Arthur Orduña, ADT’s chief innovation officer, talks into his smartphone to check the security and lights at his home. The ADT app recognizes his voice.
“Security status,” he says, receiving confirmation that all is well. “Light status,” he says, learning about the lights on for security reasons.
No competitor has a remote-control system with voice authentication, Orduña says. “We want not just to be at the party, we need to be first to market,” he says.
ADT may be a 140-year-old company, but it is strategizing like a startup.
The Boca Raton, Fla.-based company, with $3.3 billion in 2013 revenue, is recognized as the industry leader in security for the home and small business. But as it has moved into home-control products, ADT is in direct competition for consumers’ dollars with giant cable, smartphone and technology companies.
Orduña says they may be competitors, but he also sees them as potential partners.
“There’s more of a natural reason for us to work together,” says Orduña, who joined ADT in 2012 after working in the cable industry for Brighthouse Networks. He also was co-founder of Canoe Ventures, a Silicon Valley startup that provides interactive-advertising software.
To offer new products, ADT is partnering with incubators in Silicon Valley and New York City, and has plans to similarly reach out to startups in South Florida.
“While we can come up with some really cool devices and apps, we’ll never out-innovate all of the startups. We want to work with them,” Orduña says.
Earlier this year, ADT invested $25 million for a minority stake in Life360, a San Francisco startup. Through Life360’s Canopy app, customers can set up circles of friends and family who they can let know where they are or are going, as a safety backup.
ADT has taken the app to another level by offering “Chaperone” service.
A child dropped off by the school bus can check in on the app on a smartphone. An ADT operator stays on the phone with the child for the walk home. When the child safely reaches the door, the operator signs off: “Talk to you tomorrow; do your homework!”
ADT said it is still testing the Chaperone service, which it plans to offer for less than $10 a month.
Digital security is another new product, and revenue stream, for ADT.
In January, ADT announced a partnership with digital-security firm McAfee, offering its Live Safe product to existing customers. The current price is $40, a promotional rate to encourage customers to try the service for 12 months.
“Your digital assets are just as important,” Orduña said. “Your PC, laptop, tablets and smartphone now are also secured because of our partnership.”
Live Safe is embedded in electronic devices, so if stolen, they would lock and prevent a thief from accessing them. Devices also can be wiped, if need be.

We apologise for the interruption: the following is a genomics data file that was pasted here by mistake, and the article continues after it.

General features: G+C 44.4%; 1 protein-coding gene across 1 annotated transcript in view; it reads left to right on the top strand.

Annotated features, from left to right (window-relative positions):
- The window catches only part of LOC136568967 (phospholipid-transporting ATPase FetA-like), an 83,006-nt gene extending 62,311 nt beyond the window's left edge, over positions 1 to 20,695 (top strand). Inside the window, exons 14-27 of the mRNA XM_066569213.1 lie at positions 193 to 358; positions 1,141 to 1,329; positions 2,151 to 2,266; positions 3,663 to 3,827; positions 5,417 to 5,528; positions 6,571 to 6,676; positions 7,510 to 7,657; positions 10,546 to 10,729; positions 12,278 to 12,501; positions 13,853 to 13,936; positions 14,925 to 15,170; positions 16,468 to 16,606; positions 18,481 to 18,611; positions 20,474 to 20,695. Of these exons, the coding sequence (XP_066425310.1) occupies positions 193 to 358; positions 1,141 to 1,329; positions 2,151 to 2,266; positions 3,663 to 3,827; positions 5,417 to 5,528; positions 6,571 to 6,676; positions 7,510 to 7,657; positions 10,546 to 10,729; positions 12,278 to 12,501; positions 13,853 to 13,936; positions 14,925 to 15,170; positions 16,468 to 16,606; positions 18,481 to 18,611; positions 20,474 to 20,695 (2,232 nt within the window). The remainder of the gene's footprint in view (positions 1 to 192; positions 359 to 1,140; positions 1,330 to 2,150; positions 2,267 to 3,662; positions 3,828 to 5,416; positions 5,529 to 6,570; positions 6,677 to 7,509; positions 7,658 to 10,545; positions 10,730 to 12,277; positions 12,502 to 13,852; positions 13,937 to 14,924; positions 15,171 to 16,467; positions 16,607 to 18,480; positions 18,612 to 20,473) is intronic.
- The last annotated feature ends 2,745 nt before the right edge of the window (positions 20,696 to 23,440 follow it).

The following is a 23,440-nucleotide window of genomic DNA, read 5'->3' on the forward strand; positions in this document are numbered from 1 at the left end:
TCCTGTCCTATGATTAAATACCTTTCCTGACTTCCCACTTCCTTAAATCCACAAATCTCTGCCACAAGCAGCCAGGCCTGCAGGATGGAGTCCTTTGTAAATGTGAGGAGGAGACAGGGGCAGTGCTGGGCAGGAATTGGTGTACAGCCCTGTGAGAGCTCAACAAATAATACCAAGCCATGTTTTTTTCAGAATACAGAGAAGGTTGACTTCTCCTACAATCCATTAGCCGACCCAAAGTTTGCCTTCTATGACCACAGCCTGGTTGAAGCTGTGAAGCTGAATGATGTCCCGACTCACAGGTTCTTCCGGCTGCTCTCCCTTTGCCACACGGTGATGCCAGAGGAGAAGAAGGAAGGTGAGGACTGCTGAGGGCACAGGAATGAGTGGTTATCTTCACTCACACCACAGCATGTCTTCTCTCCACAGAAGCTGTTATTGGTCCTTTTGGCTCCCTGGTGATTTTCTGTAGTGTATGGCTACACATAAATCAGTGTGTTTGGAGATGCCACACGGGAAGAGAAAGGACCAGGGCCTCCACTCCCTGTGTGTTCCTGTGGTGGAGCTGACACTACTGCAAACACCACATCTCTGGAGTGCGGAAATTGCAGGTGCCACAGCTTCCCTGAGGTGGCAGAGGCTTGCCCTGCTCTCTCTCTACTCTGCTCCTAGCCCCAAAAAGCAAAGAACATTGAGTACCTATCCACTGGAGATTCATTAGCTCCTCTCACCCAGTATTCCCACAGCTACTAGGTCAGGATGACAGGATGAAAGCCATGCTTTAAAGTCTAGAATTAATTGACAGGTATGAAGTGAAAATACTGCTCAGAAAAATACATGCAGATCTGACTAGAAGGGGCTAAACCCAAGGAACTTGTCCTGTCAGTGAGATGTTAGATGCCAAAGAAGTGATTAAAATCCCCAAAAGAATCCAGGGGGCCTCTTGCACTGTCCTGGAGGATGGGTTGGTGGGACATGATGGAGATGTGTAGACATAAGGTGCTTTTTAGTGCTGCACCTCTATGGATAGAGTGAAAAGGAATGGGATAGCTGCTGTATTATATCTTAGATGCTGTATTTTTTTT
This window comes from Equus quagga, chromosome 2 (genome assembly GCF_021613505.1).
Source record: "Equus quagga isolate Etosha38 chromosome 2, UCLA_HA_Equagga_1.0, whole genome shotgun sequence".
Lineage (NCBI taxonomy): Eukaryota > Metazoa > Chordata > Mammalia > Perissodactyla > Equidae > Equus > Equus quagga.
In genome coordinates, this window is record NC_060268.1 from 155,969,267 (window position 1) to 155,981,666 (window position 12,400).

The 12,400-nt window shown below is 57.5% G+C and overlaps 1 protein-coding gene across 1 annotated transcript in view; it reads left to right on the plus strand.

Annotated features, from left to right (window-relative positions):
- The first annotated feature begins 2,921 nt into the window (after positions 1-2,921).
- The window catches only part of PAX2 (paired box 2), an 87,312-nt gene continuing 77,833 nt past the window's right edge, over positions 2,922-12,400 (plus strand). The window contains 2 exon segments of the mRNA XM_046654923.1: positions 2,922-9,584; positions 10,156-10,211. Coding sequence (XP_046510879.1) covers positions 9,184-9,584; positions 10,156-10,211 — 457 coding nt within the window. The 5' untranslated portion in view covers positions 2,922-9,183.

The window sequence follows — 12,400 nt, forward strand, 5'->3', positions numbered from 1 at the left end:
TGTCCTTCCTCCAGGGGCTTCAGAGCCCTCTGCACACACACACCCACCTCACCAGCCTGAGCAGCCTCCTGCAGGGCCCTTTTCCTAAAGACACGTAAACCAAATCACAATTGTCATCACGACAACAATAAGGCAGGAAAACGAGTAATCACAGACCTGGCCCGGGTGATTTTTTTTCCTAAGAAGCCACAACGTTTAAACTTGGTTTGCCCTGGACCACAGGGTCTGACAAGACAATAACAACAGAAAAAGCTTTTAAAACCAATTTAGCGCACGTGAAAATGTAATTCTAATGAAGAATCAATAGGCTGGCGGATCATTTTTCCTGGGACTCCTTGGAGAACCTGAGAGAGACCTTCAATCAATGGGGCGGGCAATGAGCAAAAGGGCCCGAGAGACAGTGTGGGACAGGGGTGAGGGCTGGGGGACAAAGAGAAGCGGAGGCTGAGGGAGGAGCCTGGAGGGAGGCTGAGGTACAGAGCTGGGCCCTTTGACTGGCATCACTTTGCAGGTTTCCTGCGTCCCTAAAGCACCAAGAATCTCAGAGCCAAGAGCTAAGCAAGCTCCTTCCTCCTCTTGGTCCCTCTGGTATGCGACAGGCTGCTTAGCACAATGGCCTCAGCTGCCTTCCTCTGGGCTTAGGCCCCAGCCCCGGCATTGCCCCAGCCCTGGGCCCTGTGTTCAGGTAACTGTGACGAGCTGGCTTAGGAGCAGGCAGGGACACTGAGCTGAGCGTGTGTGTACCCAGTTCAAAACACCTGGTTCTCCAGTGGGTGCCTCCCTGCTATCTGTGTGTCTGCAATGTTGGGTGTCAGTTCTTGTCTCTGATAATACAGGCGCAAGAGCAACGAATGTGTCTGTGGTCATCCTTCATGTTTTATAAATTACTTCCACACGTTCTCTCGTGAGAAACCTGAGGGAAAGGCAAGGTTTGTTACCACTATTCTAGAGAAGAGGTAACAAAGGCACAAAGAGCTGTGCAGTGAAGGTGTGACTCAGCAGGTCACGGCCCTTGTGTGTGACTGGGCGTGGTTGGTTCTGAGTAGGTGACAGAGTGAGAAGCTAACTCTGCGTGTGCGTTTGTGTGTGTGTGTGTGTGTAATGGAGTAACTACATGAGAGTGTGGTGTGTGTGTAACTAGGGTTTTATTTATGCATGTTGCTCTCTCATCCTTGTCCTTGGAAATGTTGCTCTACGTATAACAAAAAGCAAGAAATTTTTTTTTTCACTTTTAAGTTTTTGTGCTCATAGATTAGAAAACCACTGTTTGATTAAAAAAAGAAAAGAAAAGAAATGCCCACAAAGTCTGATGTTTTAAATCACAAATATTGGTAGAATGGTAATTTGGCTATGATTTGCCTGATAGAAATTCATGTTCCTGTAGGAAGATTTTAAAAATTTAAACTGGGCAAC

Nicholas Heymann, an analyst for William Blair & Co., said ADT Pulse, its video-monitoring product, is selected by 71 percent of ADT’s new residential customers, which is only 14 percent of ADT’s customer base. But he expects ADT’s customers to grow from 6.8 million to 8 million by 2018, with 38 percent buying ADT Pulse.
Heymann said he thinks ADT will expand by partnering with Verizon Wireless, which dropped its home-monitoring and -control service in February. “If Verizon signs up, AT&T will be right behind them,” he said.
Consumers will want home automation when they realize how it makes their lives easier, Heymann said. The products “give you a lot of flexibility you didn’t have. You start doing this, and suddenly, you can’t live without this,” he said.
Costs can be difficult to compare, as packages include different service options, ever-changing prices, and may include discounts with bundling.
ADT Pulse costs range from $47.99 to $57.99 a month for monitoring, the company said. There is no set price for installation — each system is configured based on the customer’s needs, spokesman Jason Shockley said.
Comcast Xfinity, a cable-industry player that entered the security and home-control market about two years ago in Florida, has two products that offer monitoring with home automation: Secure 300 and Secure 350.
Secure 300, which offers remote access through any device, costs $39.95 per month with a $99 installation charge, said Thomas Zemaitis, vice president of sales and marketing for the Florida region. Secure 350 adds a thermostat controller via any device and two indoor/outdoor cameras, and two lighting/appliance controllers, and has a $399 installation charge.
Customers can get a discount on the security and control services when they bundle with Xfinity cable service. “I think it gives us an advantage with consumers. Instead of paying separate companies, it’s much simpler,” Zemaitis said.
Product reviews are another avenue for consumers checking new products.
ADT points to its ADT Pulse Voice recently being named one of the “top 5 smart-home innovations” by CNET.
At the same time, ADT settled in June with the Federal Trade Commission on complaints that it misrepresented paid endorsements from safety and technology experts as independent reviews on media news programs, on blogs and elsewhere online.
ADT spokesman Shockley said the matter was resolved amicably and the company now has a tough disclosure policy that follows FTC guidelines.
The company also sees more opportunity in expanding its monitoring services to renters and the do-it-yourself market. Only 20 percent of North American households have security systems, according to industry estimates.
“We want to start addressing that 80 percent,” Orduña said.